The Register‘s John Leyden takes a predictable line after the international governing body for soccer went with a German firm’s product over an English competitor:
The GoalControl-4D system features 14 high-speed cameras around a football pitch focused on both goal mouths to help match officials determine whether or not the ball has crossed the goal-line.
The ball’s position is continuously and automatically captured in three dimensions when it is close to the goal, GoalControl explains. If the ball has passed the goal line, the system’s CPU sends an encrypted radio signal to the referee’s watch in less than one second.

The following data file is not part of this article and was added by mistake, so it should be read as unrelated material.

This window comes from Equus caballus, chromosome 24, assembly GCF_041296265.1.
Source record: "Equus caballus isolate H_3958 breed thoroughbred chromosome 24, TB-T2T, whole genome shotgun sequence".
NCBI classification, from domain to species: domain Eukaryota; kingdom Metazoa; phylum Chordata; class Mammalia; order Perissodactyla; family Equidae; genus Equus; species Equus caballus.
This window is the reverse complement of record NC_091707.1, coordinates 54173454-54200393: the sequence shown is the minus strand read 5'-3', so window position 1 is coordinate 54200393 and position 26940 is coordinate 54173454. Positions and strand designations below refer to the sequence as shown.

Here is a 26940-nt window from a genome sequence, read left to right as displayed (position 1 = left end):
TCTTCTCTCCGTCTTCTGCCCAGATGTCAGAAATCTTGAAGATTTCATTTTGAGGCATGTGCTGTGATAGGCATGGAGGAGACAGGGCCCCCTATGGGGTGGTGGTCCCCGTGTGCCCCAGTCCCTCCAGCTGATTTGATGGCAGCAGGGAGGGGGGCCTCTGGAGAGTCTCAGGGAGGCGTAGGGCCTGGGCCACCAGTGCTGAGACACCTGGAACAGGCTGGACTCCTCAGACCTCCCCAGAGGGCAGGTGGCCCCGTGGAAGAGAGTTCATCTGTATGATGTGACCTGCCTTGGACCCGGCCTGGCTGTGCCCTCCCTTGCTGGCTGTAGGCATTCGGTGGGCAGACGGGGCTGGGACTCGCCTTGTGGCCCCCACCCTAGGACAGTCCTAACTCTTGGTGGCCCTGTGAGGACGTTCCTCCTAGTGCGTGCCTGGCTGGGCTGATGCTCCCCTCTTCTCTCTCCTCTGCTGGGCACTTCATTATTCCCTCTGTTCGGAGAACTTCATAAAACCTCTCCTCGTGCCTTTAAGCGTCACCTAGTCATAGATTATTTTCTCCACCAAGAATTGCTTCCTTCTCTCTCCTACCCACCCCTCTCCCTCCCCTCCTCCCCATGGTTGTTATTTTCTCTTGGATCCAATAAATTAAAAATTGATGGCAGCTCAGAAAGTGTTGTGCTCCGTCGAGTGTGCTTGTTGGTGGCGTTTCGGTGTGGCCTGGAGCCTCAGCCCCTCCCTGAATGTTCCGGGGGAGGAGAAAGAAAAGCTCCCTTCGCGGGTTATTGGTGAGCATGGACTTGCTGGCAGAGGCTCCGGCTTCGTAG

GoalControl offers the possibility of providing replays as well as the ability to be installed within existing goal frames and nets, without needing hi-tech additions to the match balls themselves.
The technology will be put through its paces at the upcoming Confederations Cup in Brazil. If trials progress as planned the technology will be deployed at next year’s eagerly anticipated tournament.
GoalControl (which sounds like US commentator-speak for a goalkeeper) was picked ahead of three other FIFA-licensed technology providers, including British firm Hawkeye. So yet again the English have lost a football shoot-out against the Germans.